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# Diffusion: A Brief Review

Theresa Julia Zielinski Monmouth University Department of Chemistry, Medical Technology, and Physics West Long Branch, NJ 07764 tzielins@monmouth.edu

Copyright Theresa Julia Zielinski, 2006. All rights reserved. You are welcome to use this document in your own classes but commercial use is not allowed without the permission of the author.

Goal: To provide the user with the opportunity to explore some of the basic diffusion concepts via mathematical models. Objectives: Explain the diffusion process using molecular concepts. Derive Fick's Second Law using a simple one dimensional model. Sketch plots of diffusion from a thin concentrated segment of solution out into pure solvent as a function of time and dustance from the starting point of the diffusion process. Describe how changing the diffusion coefficient affects the plots drawn in the previous bullet. Relate several examples of how Fick's laws apply to cellular processes. Explain the meaning of 'diffusion controlled' when used to describe biochemical reactions. Compute the concentration of solute at any time and distance in the solution relative to the sourse of the solute at time t=0s. Use units effectively in preparing plots and in calculations of diffusion conditions. Introduction Diffusion is the process where by a solute moves from a region of high concentration to one of low concentration. The flow of solute is called the flux, J. This flow is examined using a plane in the solution that is perpendicular to the flow of solute. In the schematic shown here the flux, J, will be toward the right.

high concentration

low concentration

dx x
Fick's First Law of Diffusion sums up this process in the following mathematical expression. J = D

d c dx

Equation 1

where dc/dx is the concentration gradient per unit length and D is the diffusion constant. Note the negative sign in this expression. Remember that while J is predominantly from left to right in this image there is flow from right to left. Diffusion occurs in both directions. The flow to the right in this case is greater than that to the left. The central region in our diagram experiences the following change. Material flows in from the left side and flows out from the right side. The net change as a function of time is

c 1 J = [ J ( x) J ( x + dx) ] = t dx x
Using Fick's First Law we obtain Fick's Second Law of diffusion.

c c = D t x x
or

Equation 2

c 2c =D 2 t x

## Fick's Second Law

Equation 3

Exercise 1. Given Fick's First and Second Laws, determine the proper units for D.

## Sample placed at origin at t=0

0 x
Here a sample is placed at the origin at time zero. What would be the concentration of the sample as a function of x and t? For this example of diffusion we can write the solution to Fick's Second Law as

x2 c( x , t ) = exp 4 D t t
A

Equation 4

Exercise 2: Varify that Equation 4 is a solution to Fick's Second Law, Equation 3 . Exercise 3. Examine Equation 4 and determine what values of c are permitted when t=0. Exercise 4. Given A = 10 and D = 50, prepare plots of c(x,t) at times above 0.01. The first plot is given below.

A := 10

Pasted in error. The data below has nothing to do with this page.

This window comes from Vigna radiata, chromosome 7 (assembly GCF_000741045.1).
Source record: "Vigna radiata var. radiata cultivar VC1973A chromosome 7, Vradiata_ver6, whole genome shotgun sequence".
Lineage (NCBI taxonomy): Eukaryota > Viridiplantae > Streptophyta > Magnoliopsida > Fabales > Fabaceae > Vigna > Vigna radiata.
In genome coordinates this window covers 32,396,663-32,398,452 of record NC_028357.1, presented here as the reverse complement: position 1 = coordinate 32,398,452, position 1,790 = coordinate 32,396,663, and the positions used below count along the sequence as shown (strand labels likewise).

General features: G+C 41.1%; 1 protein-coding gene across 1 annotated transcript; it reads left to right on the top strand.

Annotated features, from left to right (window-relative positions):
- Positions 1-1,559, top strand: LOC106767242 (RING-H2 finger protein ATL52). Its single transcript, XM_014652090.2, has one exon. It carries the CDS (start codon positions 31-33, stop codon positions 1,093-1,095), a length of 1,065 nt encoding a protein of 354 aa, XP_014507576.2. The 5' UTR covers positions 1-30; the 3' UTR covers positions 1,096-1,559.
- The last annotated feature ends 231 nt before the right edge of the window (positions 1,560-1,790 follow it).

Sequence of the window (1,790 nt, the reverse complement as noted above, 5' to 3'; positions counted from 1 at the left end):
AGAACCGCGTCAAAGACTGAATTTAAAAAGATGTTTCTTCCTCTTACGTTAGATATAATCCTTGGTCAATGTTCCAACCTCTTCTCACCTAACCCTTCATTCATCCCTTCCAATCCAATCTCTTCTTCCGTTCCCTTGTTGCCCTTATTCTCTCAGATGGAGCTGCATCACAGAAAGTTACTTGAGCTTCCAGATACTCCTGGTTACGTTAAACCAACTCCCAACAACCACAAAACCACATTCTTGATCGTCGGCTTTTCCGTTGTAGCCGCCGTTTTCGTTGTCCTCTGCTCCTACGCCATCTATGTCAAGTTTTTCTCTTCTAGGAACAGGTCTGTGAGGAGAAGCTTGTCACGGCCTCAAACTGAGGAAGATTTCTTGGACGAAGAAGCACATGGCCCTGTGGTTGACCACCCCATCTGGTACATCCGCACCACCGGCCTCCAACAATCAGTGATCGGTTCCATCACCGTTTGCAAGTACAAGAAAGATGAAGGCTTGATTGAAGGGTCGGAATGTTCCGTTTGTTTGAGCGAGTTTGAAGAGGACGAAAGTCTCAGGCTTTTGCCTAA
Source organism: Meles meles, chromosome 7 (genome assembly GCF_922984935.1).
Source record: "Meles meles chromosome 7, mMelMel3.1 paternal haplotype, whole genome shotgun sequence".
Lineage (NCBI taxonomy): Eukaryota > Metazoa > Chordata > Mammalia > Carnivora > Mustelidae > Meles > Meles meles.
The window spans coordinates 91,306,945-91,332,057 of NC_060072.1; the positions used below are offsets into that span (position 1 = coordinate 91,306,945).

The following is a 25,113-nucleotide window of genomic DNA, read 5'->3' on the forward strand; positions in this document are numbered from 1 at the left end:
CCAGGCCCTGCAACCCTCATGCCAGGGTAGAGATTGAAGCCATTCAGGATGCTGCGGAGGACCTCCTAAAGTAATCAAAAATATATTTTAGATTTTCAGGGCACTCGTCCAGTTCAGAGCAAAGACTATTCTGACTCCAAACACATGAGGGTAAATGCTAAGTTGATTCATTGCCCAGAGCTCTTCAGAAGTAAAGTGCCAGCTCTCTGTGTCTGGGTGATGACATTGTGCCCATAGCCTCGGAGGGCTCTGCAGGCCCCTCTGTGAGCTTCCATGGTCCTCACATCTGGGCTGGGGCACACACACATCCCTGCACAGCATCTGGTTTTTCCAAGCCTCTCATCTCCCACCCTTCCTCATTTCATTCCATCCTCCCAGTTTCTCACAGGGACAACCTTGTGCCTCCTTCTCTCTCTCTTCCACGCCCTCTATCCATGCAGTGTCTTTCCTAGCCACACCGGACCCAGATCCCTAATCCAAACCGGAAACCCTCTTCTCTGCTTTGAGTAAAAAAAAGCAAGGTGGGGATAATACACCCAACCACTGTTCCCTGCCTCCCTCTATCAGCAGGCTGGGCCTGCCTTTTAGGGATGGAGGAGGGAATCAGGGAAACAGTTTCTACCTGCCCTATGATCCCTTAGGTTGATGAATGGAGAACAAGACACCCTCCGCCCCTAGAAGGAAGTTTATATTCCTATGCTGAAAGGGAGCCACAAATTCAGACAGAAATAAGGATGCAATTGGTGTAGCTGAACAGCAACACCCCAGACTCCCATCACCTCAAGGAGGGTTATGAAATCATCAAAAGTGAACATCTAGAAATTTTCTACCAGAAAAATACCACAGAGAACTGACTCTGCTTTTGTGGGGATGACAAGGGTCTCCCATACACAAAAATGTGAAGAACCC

D := 50

x := 10 , 9.9 .. 10

c( x , t ) :=

A t

exp

4 D t

## Plot of c(x) at at t=0.01

100

c( x , .01) 50

10

0 x

10

Exercise 5. The parameter A is given by the following expression. Use this expression to examine the diffusion plots with this more precise definition of A. How does the diffusion depend on c 0 ? How does the diffusion depend on the width of the solute containing layer?

A=

c0 x 2 D

Exerciswe 6. Ribonuclease, molecular weight 13683 g/mol, has a diffusion coefficient D=0.107*10-5 cm2 /s. Prepare appropriate plots of the concentration as a function of position for several times. Choose the various parameters so that you can tell how the ribonuclease concentration profile appears after 1 day, 1 week, two weeks. (Hint: one can avoid consideration of the value of c 0 by evaluating the ratio c/c 0 .) The Step-Function Situation. An interesting type of diffusion situation is the one where a solvent is layered over a solution to create a concentration step-function. How the step-function evolves over time is governed by the following equation. The figure shows a horizontal view of the solvent on the right and the solution on the left.

1 1 c( x, t ) = c0 2

x 4 Dt

2 e y dy

c/c0

-1

X=0

+1

c0 := 1.0 D := 2.5 10
5 cm 2

## s xinc := .1 mm x := xmax , xmax + xinc .. xmax

x 4 D t

xmax := 10 mm t := 15 min

1 1 c( x , t , D) := c0 2 0

exp y

( 2) d y

c( x , t , D )0.5

10

0 x mm

10

One can find the value of c at any distance along the x axis and at any time by typing the following. c( 1 cm , 15 hr , D) = 0.271

Exercise 7. Add several more curves to the plot above by specifying specific times (include units). How does the concentration profile as shown in the plot change as the time increases? Exercise 8. Tabulate the concentration at 1cm as a function of time. Discuss the trend you observe in the data. Exercise 9. Vary the value of D and explain how the curves in the figure above change. The current value of D used at first is one that is typical for small molecules in noviscous solvent. The values for biomolecules run in the range of 6*10^-8 to 1*10^-6 or so. Given this information explore the time for a biomolecule to diffuse across a cell if the cell plasma is nonviscous. How would a viscous cell plasma alter your conclusion. (Hint: Be careful with units.)